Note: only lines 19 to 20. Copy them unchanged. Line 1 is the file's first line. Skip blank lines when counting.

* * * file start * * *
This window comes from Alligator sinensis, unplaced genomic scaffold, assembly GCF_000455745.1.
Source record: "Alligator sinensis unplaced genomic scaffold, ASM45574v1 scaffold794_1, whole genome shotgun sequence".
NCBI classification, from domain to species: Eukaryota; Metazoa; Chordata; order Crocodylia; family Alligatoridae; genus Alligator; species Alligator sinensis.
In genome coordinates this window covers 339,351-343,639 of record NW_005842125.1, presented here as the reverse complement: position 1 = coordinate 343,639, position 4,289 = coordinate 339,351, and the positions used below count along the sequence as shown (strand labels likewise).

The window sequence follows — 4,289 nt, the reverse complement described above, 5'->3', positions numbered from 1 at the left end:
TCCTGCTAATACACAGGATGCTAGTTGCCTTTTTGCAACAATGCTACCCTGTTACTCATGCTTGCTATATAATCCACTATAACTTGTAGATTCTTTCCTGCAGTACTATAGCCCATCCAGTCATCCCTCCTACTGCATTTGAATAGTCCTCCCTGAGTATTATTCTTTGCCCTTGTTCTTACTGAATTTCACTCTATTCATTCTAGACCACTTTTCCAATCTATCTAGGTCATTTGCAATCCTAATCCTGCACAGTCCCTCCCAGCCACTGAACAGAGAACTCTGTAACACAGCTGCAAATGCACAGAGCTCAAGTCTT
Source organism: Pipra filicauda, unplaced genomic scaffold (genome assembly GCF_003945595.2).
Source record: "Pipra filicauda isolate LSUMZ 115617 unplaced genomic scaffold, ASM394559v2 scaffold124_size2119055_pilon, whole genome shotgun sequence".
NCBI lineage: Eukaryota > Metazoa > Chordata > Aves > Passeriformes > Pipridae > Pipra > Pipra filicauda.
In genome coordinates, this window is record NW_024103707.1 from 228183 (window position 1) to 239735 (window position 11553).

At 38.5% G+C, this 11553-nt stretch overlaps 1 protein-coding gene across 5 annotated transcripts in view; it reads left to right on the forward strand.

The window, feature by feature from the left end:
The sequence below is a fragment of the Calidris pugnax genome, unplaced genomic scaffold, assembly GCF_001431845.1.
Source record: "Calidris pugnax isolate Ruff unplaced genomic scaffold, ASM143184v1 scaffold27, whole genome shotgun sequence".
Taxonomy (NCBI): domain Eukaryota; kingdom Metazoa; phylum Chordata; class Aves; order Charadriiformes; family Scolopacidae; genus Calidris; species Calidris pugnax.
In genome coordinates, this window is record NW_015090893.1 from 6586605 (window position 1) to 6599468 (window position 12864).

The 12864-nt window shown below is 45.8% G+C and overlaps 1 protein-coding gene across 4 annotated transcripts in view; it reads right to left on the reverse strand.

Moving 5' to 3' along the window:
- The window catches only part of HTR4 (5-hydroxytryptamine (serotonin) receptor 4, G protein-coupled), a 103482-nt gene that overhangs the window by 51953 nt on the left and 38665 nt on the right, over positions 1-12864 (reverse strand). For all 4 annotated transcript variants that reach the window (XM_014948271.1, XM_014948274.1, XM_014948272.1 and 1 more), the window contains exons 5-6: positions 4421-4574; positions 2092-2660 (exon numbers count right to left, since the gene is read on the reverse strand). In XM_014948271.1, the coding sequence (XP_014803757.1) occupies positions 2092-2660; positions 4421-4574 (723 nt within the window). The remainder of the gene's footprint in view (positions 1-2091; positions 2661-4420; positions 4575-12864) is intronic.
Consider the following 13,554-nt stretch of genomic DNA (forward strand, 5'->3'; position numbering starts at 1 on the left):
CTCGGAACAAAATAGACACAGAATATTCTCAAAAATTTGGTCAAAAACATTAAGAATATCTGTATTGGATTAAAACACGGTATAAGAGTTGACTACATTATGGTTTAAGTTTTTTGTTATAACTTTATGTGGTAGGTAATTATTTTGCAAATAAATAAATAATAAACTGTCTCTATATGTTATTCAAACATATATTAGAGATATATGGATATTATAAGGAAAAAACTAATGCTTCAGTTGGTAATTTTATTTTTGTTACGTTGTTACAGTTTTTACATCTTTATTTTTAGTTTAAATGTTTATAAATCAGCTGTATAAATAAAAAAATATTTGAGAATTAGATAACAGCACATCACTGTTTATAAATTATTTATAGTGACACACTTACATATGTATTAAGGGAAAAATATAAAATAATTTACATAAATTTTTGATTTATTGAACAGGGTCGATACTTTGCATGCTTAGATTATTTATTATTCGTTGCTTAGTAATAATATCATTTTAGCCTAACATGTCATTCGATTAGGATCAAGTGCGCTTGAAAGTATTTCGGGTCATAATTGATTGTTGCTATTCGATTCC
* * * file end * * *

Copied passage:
- The window catches only part of HTR4 (5-hydroxytryptamine (serotonin) receptor 4, G protein-coupled), a 103482-nt gene that overhangs the window by 51953 nt on the left and 38665 nt on the right, over positions 1-12864 (reverse strand). For all 4 annotated transcript variants that reach the window (XM_014948271.1, XM_014948274.1, XM_014948272.1 and 1 more), the window contains exons 5-6: positions 4421-4574; positions 2092-2660 (exon numbers count right to left, since the gene is read on the reverse strand). In XM_014948271.1, the coding sequence (XP_014803757.1) occupies positions 2092-2660; positions 4421-4574 (723 nt within the window). The remainder of the gene's footprint in view (positions 1-2091; positions 2661-4420; positions 4575-12864) is intronic.
Consider the following 13,554-nt stretch of genomic DNA (forward strand, 5'->3'; position numbering starts at 1 on the left):